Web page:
Table 4. Describing the study groups as per Visual Analog Score

Visual Analog Score Frequency Percent
6 1 1.7%
7 11 18.3%
8 27 45.0%
9 21 35.0%

Table 5. Describing the study groups as per ODI

Oswestry score Frequency Percent
25 1 1.7%
30 50 83.3%
35 7 11.7%
40 1 1.7%
45 1 1.7%

Table 6. Describing the study groups as per ODI

ODI Mean Std. Deviation F-value p-value
Immediately 5.36 1.24 18.832 0.027*
1 week 4.00 0.00
3 weeks 3.00 0.00
3 months 2.02 0.13
1 year 2.36 0.49

In contemporary society, Lower Back Pain (LBP) with radiculopathy due to a herniated disc has emerged as a significant impediment to rehabilitation and therapy. Radicular discomfort most commonly arises as a consequence of a herniated lumbar disc. Nevertheless, there remains a degree of uncertainty concerning the root cause of disc protrusion in cases of LBP with radiculopathy. While we have a good understanding of the changes that occur in aging discs, this knowledge doesn't enable us to reliably predict whether a degenerated disc will lead to pain. It is widely acknowledged that the disc tissue in individuals who have undergone discectomies for sciatica exhibits the presence of cytokines and pro-inflammatory mediators. Notably, sequestrated and extruded discs tend to produce higher levels of these mediators compared to specimens with an intact annulus [16- 21].

Our research found that the majority of people in the population studied were between the ages of 36 and 45 (35.0 %) and 46 and 55 (33.3 %), followed by those older than 55 (16.7 %) and younger than 35 (25.0 %) (15.0 percent ). According to Bobade et al., the average age was 45 years, however it ranged anywhere from 26 years to 78 years [18]. According to the findings of Hashemi M et al.[16], the average age of the two groups was 49.2 15.5 and 50.5 16 years, respectively. According to the findings of Mondal et al.[17], there were no discernible variations identified in the age distribution of group I compared to group II (42.118.58 years vs. 48.386.39 years). Majority (40.0%) had duration of low backache 4-6 months followed by 7-9 months (30.0%), > 9 months (20.0%) and 1 months -3 months (10.0%). Hashemi M et al [16]. showed that the duration of pain was 8.7±6.5 and 8.7±7.9 months respectively. Schaufele et al. stated that the length of symptoms previous to the injection in either group was not significantly different. e found that ODI score decreased significantly from Immediately to 1 week to 3 weeks to 3 months and 1 year [21]. Hashemi M et al.[16] showed that the mean ODI score for the two groups was also contrasted. At the 4-week follow-up, the mean ODI in PIL group was not statistically differ from that in TF group though there was significant improvement among 2 groups. According to Bobade et al. [18], RMDQ value at study’s beginning was 8.64, with males receiving a score of 8.81 and women receiving a score of 8.52. As a result of the TFESI, it was 6.94 after the first two weeks, 5.36 after the first six, and 4 after the first twelve, with a final score of 5.44 at the end of the trial. Using the paired t test, it was shown that between the preinjection values on 6 weeks and 6 months, significant difference was found. According to Kennedy et al. [19], between the baseline and the 6-month follow-up, the ODI indices of either groups swinged from "severe disability" criteria to the "minimal disability" criteria. This change occurred between the two time points (score of 0-20). I.M. shot of steroid or NS was found similarly efficient as TFESI combined with local anaesthesia, local anaesthetia alone, IM injection of NS alone, or TFESI combined with local anaesthesia in prospective RCT conducted by Ghahreman et al [20].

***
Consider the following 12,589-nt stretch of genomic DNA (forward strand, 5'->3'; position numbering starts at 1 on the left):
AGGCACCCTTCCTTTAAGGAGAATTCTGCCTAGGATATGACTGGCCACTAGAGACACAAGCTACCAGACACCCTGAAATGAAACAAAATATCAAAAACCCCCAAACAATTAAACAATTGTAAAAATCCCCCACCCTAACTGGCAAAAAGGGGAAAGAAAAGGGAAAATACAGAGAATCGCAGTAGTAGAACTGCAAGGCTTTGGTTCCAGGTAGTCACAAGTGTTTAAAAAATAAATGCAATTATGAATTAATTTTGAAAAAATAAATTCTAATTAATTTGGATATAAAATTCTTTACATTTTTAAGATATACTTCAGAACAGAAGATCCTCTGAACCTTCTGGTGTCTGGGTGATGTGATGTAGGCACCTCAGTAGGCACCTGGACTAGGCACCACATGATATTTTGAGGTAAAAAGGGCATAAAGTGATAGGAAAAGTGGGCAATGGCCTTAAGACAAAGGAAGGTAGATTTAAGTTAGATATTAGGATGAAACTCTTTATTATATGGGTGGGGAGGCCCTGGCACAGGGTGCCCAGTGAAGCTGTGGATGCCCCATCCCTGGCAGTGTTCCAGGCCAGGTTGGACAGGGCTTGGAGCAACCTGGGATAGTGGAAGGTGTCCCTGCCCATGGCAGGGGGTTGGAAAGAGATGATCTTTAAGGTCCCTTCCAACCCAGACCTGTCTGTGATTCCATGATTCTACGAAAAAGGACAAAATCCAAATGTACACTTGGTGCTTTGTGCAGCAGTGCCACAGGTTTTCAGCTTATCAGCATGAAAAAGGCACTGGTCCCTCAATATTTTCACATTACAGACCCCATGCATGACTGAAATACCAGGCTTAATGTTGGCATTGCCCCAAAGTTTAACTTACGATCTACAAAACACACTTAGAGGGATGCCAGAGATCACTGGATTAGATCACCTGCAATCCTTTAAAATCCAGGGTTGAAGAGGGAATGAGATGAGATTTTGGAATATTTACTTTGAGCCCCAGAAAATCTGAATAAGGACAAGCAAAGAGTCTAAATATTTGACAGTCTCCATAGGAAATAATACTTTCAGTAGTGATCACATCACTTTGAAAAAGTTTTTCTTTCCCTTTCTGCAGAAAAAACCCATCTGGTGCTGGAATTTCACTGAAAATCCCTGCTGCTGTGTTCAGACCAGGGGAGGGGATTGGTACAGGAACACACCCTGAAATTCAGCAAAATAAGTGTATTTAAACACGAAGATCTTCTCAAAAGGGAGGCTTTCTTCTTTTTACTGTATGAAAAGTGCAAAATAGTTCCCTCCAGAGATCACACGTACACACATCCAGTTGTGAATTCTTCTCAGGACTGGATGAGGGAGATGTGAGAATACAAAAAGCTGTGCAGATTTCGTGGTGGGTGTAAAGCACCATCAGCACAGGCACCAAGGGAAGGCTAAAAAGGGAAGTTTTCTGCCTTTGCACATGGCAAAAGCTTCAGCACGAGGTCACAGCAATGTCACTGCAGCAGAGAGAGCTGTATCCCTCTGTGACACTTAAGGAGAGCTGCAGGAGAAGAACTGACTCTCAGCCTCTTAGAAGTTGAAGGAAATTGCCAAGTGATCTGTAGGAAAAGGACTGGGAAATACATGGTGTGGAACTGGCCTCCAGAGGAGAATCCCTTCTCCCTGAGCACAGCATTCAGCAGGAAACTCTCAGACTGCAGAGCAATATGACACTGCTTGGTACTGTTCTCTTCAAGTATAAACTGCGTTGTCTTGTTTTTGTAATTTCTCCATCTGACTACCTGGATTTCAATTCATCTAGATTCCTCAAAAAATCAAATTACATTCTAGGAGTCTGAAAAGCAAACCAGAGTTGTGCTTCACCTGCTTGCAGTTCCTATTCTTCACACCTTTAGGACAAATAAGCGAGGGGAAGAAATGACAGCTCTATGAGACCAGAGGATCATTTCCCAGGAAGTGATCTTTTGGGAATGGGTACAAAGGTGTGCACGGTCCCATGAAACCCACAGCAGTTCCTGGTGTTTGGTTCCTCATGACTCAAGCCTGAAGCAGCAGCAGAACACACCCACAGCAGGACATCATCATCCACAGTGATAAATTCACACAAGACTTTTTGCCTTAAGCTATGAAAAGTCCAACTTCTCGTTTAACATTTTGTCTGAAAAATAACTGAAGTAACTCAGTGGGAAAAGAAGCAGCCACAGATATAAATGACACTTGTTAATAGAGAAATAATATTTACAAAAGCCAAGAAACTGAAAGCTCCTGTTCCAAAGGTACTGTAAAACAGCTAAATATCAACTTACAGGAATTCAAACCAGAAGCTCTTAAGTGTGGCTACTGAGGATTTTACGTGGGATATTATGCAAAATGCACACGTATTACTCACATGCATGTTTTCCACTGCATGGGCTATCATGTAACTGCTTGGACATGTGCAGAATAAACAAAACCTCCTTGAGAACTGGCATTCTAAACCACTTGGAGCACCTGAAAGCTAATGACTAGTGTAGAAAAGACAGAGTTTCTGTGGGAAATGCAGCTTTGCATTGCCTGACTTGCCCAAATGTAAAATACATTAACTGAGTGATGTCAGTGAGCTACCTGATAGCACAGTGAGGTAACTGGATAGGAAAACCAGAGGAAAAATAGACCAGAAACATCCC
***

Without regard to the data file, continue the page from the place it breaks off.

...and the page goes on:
In summary, this study examined patients with lumbar disc herniation and radiculopathy. Most participants were aged 36-55, with slightly more males (55%). Symptom distribution varied, with many experiencing lower back pain and radiculopathy. The majority had symptoms for 4-6 months. Pain severity, assessed using the Visual Analog Score, ranged from moderate to severe. Importantly, the Oswestry Disability Index scores showed a significant improvement over time, suggesting that Transforaminal Epidural Steroid Injections may be effective in managing this condition and enhancing patients' quality of life. Further research is needed to confirm these findings.